Wednesday, August 20, 2014

Yankees’ David Robertson hears it from boo birds

The success rate of the best closers hovers around a 90 percent conversion mark. Fifty save opportunities would equate to 45 saves. I would imagine any number of teams would sign up for such a rate.

Do closers (or other high-leverage relievers for that matter) deserve to hear the wrath of the baseball public for those times where they are not successful? Does an abundance of positive results preclude them from harsh statements on social media and booing from the fans at the ballpark?

New York Yankees closer David Robertson came into Tuesday’s game in the top of the ninth inning with the game knotted at four against the Houston Astros. Robertson was faring well in non-save situations this season and had converted 33 of 35 save opportunities.

Robertson has a tendency to make things interesting and Tuesday was no different. While he might have been being pinched by home plate umpire Paul Emmel, he was also pretty far off the mark with some other offerings.

With one out and runners on first and second, both via walks, Chris Carter came to the plate having struck out in each of his four plate appearances on the night. Robertson fell behind 3-0 and then grooved a fastball which Carter launched into orbit having been given the green light by Astros manager Bo Porter.

Robertson could not get the next batter out and was subsequently removed by Yankees skipper Joe Girardi. As Robertson walked off the field he did so to a loud chorus of boos from the Yankee Stadium crowd. Deserved?

Well the YES Network’s Michael Kay suggested on air that while it was the right of fans to boo, he didn’t understand why they would considering Robertson’s entire body of work this season.

Kay received a slew of replies to his tweet, some bashing him and others agreeing.

Booing a player has always been a bone of contention. When it is appropriate? But should we even be discussing the “appropriateness” of booing?

Fans have few ways of voicing their displeasure with a player or team. Some write blogs, others take to social media or if they are in the stands they can simply boo. It’s not like a fan can call the Yankees clubhouse, ask to speak to Robertson and directly question what his issues were Tuesday.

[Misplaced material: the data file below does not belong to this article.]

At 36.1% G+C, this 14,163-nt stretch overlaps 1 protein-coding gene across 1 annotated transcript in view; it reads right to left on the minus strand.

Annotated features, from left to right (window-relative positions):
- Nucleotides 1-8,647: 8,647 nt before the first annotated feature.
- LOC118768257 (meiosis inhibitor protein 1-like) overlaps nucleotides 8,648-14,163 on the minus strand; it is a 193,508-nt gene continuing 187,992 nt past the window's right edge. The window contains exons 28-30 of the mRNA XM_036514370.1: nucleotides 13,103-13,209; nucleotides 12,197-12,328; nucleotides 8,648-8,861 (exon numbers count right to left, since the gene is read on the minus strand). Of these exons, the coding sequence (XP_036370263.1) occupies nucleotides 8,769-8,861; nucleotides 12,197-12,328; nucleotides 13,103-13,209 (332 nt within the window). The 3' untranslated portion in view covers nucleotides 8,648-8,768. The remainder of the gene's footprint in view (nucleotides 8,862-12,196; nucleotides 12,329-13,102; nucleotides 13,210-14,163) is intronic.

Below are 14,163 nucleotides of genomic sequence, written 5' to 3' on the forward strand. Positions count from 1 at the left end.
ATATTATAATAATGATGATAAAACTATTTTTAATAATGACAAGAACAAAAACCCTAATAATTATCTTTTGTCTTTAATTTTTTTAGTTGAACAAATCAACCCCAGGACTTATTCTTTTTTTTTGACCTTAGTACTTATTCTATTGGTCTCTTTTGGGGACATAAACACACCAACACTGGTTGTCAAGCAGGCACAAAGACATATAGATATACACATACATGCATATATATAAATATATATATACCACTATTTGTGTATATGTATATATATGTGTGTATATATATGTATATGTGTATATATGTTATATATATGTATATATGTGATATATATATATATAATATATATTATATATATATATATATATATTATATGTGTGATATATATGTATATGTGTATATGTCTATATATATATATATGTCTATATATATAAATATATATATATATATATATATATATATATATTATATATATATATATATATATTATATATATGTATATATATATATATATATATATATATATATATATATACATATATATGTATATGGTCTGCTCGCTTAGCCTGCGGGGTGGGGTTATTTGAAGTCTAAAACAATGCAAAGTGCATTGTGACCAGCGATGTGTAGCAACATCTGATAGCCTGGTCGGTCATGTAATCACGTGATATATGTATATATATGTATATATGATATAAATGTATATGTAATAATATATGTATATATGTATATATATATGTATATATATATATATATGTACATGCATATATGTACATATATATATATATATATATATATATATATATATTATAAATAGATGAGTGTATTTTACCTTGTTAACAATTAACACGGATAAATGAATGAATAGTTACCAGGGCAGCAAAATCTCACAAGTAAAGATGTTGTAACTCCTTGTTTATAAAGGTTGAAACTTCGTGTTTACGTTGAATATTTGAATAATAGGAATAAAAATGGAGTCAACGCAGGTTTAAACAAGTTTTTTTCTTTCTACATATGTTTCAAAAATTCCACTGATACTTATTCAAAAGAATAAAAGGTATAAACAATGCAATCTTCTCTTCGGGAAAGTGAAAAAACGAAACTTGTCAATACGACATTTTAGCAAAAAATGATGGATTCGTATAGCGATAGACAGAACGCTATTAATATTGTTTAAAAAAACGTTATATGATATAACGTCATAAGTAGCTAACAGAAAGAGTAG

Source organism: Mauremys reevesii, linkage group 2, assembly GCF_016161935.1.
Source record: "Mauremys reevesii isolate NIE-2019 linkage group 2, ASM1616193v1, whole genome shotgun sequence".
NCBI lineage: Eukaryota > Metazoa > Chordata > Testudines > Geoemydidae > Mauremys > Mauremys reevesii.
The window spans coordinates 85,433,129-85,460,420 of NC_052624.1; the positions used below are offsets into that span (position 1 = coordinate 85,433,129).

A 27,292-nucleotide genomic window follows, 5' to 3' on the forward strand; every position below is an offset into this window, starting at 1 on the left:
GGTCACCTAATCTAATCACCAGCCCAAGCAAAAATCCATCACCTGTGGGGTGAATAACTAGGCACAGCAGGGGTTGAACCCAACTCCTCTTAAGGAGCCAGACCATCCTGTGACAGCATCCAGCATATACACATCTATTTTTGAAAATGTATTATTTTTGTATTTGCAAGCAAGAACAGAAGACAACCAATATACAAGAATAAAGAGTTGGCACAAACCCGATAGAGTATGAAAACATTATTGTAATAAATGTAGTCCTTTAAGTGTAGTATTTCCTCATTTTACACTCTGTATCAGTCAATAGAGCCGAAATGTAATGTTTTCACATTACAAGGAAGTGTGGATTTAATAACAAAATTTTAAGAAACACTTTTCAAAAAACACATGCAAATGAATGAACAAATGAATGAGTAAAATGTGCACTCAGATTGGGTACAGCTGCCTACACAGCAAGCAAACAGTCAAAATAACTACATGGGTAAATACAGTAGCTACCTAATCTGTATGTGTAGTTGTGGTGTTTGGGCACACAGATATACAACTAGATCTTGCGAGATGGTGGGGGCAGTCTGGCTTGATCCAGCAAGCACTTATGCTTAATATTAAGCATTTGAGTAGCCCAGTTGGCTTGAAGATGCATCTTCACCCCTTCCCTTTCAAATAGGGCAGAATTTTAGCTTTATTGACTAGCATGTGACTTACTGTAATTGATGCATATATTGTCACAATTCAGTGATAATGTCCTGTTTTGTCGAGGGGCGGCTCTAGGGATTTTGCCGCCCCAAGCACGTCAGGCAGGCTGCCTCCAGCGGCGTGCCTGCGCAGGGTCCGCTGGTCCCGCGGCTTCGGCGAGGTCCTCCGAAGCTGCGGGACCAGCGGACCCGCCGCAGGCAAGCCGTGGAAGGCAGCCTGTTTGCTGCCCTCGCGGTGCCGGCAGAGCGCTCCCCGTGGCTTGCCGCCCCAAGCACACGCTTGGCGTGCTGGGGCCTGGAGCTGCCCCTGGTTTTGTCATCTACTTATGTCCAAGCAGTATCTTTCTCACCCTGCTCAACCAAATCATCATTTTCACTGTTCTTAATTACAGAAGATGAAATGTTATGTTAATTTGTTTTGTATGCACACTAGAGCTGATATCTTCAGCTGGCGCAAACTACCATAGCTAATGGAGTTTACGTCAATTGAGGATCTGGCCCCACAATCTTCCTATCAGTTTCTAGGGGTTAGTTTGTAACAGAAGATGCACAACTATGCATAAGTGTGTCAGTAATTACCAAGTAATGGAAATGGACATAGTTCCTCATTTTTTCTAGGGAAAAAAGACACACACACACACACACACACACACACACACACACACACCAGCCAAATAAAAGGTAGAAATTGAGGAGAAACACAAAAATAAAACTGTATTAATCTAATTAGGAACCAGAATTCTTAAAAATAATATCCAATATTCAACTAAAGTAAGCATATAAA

To other fans, booing is something that is not done to its own players or team. It is reserved for the opposition. Regardless of a player’s or team’s performance there are fans that basically refuse to boo when in their home ballpark and find it repulsing when they hear it from a guy wearing the home team's jersey.

To me, either choice is warranted. While I tend to side with those who do not boo their own players (I use this venue and social media to constructively voice my displeasure), I would not turn the guy sitting next to me and tell him to 'stifle it' if he booed Carlos Beltran after rapping into an inning-ending double play with runners in scoring position.

Getting back to Kay’s remarks, should Robertson get a pass for Tuesday’s performance because of his previous outings this season? I suspect if Robertson was allowing runs regularly and had blown more saves, he might actually have heard more booing than he did. I believe he did receive a pass from some of those in the stands.

Part of the issue and I’d suppose some of the booing was not necessarily geared directly at Robertson but at the general perception among many Yankees’ fans that this team is underperforming across the board. Robertson just happened to be the player who let the game get out of control Tuesday.

Yes, Robertson has been clearly one of the better players on the team throughout the course of the season, but fans are fickle and remain in the present. The Yankees seem to be going nowhere for the second straight season and a fanbase with a short fuse is grumbling. It just so happened that Tuesday night saw Robertson’s performance directly lead to a loss so he (and the Yankees) heard the fans loud and clear.

Booing is a right of the paying fan as Kay suggested. Like it or not, we should respect the viewpoint of the guy sitting next to us whether he's a cheerleader or a boo bird.

Christopher Carelli is a freelance sports writer/editor and the Director of Content Strategy for Sportsideo.